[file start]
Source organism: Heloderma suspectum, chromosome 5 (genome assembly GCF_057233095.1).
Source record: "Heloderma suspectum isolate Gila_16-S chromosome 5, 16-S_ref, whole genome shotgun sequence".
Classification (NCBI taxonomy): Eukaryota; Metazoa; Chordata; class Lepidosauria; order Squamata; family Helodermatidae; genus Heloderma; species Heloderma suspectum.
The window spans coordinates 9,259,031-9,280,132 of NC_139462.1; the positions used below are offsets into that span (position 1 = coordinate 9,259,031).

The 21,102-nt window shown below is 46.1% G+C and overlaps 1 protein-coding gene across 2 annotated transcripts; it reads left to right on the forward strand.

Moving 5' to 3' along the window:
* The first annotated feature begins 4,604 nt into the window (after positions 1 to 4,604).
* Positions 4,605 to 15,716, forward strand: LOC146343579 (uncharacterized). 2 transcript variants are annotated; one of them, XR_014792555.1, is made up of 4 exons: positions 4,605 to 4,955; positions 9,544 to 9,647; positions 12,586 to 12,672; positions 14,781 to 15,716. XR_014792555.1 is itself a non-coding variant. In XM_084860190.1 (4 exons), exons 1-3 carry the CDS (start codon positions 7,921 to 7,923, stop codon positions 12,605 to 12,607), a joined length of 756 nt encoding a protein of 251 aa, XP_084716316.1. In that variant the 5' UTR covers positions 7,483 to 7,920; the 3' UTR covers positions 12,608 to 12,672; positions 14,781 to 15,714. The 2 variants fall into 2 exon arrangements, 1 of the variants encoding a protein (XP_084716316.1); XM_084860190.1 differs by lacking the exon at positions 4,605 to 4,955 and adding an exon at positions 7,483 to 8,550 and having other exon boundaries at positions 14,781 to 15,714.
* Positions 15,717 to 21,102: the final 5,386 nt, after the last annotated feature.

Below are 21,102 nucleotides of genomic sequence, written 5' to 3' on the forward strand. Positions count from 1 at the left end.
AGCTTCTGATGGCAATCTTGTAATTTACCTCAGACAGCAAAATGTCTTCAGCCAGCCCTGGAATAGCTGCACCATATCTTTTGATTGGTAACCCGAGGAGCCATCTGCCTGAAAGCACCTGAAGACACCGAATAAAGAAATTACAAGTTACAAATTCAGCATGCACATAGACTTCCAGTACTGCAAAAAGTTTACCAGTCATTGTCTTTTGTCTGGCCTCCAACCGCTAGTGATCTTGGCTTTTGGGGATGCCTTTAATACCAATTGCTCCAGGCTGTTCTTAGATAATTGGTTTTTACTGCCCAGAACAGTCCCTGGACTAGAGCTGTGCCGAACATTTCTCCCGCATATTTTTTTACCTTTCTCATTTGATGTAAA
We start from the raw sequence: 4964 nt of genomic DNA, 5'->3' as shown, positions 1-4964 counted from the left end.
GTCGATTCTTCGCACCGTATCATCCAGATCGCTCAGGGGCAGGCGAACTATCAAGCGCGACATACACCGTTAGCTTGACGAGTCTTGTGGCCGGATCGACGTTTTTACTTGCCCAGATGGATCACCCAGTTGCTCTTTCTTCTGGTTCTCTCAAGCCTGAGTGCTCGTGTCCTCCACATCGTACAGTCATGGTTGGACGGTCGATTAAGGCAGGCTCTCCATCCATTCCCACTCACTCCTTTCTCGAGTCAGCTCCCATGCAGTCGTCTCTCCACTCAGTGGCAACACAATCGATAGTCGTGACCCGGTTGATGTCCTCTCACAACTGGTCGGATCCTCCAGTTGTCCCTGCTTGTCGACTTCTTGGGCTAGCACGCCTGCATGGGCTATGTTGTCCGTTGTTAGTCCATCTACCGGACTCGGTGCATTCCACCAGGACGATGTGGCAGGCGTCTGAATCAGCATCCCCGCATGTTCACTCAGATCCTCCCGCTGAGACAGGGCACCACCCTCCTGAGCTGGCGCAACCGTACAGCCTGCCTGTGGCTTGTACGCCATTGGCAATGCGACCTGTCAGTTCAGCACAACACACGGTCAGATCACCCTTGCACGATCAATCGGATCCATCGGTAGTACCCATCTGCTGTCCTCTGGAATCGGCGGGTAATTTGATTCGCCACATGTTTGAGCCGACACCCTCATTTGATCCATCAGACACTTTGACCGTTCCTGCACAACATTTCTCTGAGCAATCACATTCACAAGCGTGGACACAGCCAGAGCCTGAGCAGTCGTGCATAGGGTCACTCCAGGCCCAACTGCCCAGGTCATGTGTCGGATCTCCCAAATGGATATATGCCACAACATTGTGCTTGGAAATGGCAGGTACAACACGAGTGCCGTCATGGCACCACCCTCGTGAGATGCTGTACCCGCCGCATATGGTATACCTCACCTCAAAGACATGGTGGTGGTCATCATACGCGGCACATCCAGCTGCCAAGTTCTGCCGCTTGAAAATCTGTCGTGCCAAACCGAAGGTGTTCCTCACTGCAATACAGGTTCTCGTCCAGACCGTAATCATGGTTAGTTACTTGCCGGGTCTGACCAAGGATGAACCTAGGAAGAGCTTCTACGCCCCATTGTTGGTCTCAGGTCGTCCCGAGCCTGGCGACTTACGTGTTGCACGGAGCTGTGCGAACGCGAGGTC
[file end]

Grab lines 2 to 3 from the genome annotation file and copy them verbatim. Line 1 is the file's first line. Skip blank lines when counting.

Source record: "Heloderma suspectum isolate Gila_16-S chromosome 5, 16-S_ref, whole genome shotgun sequence".
Classification (NCBI taxonomy): Eukaryota; Metazoa; Chordata; class Lepidosauria; order Squamata; family Helodermatidae; genus Heloderma; species Heloderma suspectum.